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Tracking Cancer’s DNA: Brain Tumors
With the help of a National Institutes of Health study and patients at the UC Brain Tumor Center and Mayfield Clinic, Christopher McPherson is mapping brain cancer genomes—a visionary project that could lead to improved treatments for future generations.
As a neurosurgeon, I treat disorders of the brain, spine, and nerves that typically require surgery. There are 200,000 new brain tumors estimated to be diagnosed in 2012 nationwide—60,000 of those will be what we call primary brain tumors, which are those that start in the brain like gliomas, and the majority of those will be glioblastoma, which is the malignant form. So it’s more common than people think. We would say in some ways the gliomas are very smart cancers—they evade the immune system. They grow very fast, so they also mutate very fast; even though one therapy may work for a while, the gliomas develop resistance and change very quickly.
The Cancer Genome Atlas (TCGA) is a National Institutes of Health–funded study. The goal is to map the genome of certain select tumors, [including] glioblastoma [and] other forms of glioma. Mapping the genome means mapping out every code—the entire sequence of the genome for a tumor—and basically looking for errors, mutations, or changes that are different from normal DNA so that we potentially have targets for treatment and better understanding of what causes them. [To do this] we provide tumor tissue from surgery, which is sent to the NIH. They map the genes from the tumor, and researchers can use that information to develop new treatments from there. We’re in our third year. This is an ongoing study that takes many years.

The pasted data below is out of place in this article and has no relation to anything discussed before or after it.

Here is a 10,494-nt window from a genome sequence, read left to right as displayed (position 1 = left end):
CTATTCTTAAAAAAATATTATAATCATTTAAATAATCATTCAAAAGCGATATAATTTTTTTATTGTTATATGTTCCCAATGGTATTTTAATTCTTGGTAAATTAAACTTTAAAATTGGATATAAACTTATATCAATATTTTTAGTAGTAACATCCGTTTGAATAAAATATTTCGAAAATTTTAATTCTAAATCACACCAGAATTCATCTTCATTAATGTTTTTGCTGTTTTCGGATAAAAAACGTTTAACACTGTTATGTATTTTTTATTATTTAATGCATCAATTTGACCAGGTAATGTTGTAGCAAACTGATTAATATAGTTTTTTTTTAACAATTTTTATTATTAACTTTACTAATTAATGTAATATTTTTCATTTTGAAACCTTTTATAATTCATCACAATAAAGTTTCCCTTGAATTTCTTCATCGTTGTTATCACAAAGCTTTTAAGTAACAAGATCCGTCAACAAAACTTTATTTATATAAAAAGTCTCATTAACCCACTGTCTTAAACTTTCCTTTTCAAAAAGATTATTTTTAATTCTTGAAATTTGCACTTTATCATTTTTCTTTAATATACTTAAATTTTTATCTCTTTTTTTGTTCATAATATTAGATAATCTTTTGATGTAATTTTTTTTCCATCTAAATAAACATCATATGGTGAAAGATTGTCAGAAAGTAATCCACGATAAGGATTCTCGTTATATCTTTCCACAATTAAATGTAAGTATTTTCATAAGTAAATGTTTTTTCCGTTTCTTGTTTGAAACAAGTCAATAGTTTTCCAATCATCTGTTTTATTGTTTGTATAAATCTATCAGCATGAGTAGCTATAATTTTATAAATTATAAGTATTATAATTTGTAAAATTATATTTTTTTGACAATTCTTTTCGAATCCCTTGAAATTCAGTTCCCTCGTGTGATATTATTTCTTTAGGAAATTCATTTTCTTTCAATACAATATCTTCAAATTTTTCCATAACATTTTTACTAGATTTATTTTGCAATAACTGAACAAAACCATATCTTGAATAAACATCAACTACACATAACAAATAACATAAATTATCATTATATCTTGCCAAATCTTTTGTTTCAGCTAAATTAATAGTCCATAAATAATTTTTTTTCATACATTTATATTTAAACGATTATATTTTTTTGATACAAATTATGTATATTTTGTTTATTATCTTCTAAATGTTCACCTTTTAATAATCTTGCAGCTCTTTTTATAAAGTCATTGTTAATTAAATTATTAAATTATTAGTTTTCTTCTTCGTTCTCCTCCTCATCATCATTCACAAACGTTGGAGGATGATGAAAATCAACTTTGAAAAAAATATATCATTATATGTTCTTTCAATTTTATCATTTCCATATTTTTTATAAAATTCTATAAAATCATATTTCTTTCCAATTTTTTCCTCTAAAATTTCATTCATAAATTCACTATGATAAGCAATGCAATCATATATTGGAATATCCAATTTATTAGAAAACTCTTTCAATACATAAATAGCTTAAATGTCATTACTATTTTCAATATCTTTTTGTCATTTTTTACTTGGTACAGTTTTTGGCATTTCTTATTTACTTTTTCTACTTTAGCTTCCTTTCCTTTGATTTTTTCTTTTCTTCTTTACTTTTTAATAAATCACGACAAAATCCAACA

The holy grail is to find a very specific target that we can attack—a change in a receptor or a change in a protein—that’s different in a glioma cell from a normal cell. Then we can come up with a drug or vaccine or some new therapy that will target just that cell. There is always the possibility that [the patients participating in this study] could see new vaccines and new trials, [but] it’s really more paying it forward for future generations.
Ken Jacques is an engineer who works for the Federal Aviation Administration. He was diagnosed with a glioma in the left side of his brain near very important structures that controlled his speech and movement. We did surgery and removed the tumor. He was awake—we were able to use an MRI to map out the functional areas of the brain so we could remove the tumor and protect his functional areas. He was home in two days, [then] completed radiation and therapy. He’s doing very well. He sent his tumor into this TCGA study, so his story is one of hope. Obviously, the hope is that the things we find with TCGA will help us find treatments that can benefit him [and others] for the future.
My goal is to make this center here as good as any other center in the country so that people can stay with their family and be close to home [during cancer treatments]. I’m blessed to be able to do it.
Originally published in the January 2013 issue.